For many centuries, until the first decades of the twentieth century, the girna withstood the pressures of technological and social changes. Dating considerations are therefore difficult. Unless supported by documentary, or archaeological, evidence it is almost impossible to date a girna. The only significant change was probably in size. With the rapid expansion of the villages and rural towns in the course of the seventeenth and eighteenth centuries, the isolated rural communities were gradually abandoned. Farmers and stock breeders forsook their isolated giren-dwellings and built houses in the new urban cores. In other instances the girna was replaced by the razzett which besides being better built and more spacious could also offer greater comfort and security. I do not think that the razzett-type of building can be dated, at the earliest, to before the first decades of the seventeenth century. This was an important period of transition from a dry stone type of rural building to a more technologically advanced, ashlars orientated architecture. Once the girna had lost [p.215] its attraction as a dwelling-hut and started serving the humbler purpose of an animal pen or of a field tool-shed or temporary shelter, it probably underwent a change in scale. There was henceforth no need for large girna complexes. Smaller giren were just as adequate.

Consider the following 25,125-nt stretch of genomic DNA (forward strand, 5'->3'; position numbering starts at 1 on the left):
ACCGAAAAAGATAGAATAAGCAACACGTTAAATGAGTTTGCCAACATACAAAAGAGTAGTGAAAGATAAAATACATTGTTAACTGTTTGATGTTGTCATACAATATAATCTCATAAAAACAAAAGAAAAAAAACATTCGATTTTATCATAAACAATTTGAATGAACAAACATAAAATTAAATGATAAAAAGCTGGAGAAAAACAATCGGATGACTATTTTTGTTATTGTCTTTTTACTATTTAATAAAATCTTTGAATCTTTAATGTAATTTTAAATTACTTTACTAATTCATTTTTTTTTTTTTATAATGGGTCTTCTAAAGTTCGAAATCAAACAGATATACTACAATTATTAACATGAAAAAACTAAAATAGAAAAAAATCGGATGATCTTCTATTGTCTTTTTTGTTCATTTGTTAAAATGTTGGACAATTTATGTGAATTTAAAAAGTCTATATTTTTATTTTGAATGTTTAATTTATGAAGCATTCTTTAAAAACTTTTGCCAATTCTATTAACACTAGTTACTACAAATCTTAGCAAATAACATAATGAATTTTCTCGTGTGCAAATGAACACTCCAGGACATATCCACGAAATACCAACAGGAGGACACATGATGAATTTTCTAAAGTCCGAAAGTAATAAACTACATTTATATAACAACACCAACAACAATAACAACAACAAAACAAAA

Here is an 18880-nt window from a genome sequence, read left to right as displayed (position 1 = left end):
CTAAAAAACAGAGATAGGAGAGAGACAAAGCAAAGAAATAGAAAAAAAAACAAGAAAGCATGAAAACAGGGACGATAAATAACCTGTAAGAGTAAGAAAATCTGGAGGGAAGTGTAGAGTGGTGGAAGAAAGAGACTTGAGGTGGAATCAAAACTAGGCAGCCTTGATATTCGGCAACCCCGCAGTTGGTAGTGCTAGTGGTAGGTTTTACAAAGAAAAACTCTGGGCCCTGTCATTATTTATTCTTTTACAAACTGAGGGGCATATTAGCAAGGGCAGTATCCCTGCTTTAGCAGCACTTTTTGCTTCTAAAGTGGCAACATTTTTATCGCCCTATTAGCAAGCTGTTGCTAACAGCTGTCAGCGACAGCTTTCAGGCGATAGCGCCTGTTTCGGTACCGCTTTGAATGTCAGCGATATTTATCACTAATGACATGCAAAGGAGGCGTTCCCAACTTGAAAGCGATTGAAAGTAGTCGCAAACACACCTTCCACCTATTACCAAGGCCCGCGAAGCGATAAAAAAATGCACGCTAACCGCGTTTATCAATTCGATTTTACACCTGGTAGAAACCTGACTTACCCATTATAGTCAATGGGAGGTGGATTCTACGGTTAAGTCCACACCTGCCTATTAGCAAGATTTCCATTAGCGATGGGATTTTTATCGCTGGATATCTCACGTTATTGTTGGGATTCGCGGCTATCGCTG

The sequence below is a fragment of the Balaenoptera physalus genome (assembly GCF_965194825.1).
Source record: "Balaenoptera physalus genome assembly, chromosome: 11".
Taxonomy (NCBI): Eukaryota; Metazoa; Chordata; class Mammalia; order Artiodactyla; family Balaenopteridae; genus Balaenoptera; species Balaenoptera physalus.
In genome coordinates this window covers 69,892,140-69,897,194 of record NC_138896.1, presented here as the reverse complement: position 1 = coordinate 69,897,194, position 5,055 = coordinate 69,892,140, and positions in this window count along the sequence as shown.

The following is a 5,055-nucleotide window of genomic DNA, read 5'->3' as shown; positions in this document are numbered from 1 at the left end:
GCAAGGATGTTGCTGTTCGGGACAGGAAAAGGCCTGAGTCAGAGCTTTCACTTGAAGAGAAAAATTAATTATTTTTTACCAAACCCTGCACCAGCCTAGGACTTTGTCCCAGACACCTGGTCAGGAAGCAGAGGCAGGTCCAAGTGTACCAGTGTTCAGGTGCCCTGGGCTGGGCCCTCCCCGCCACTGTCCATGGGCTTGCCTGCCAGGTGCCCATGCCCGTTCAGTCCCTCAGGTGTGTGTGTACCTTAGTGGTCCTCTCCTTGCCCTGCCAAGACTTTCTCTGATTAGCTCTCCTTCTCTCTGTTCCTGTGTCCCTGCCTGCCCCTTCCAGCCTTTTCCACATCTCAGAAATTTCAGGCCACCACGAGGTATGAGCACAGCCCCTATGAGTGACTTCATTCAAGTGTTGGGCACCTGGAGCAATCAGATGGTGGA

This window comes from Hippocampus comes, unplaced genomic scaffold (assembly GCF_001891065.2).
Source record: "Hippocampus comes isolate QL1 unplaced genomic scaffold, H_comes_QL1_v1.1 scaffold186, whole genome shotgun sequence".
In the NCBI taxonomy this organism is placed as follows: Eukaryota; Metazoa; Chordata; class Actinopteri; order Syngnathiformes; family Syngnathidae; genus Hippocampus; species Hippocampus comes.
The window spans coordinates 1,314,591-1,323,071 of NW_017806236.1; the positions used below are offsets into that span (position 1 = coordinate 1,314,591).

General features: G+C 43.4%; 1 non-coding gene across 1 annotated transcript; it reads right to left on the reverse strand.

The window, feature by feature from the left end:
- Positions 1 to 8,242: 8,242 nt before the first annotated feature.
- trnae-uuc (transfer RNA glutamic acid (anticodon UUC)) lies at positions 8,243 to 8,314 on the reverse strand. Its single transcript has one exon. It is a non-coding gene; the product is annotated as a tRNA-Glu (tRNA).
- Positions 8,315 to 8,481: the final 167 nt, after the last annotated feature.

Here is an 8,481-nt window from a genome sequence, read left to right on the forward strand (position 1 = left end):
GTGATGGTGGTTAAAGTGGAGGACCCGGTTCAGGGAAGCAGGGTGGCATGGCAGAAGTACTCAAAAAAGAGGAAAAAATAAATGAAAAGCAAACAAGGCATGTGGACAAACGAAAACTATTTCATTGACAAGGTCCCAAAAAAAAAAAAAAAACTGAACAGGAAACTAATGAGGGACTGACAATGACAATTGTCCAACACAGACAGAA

The book makes no pretence at comprehensiveness. There is quite obviously much more to learn and discover about these humble little structures that are so intimately interwoven with Malta’s rural history. Their full story will probably never be known. The book has, however, given their study a very good start and no future researcher can afford to ignore it.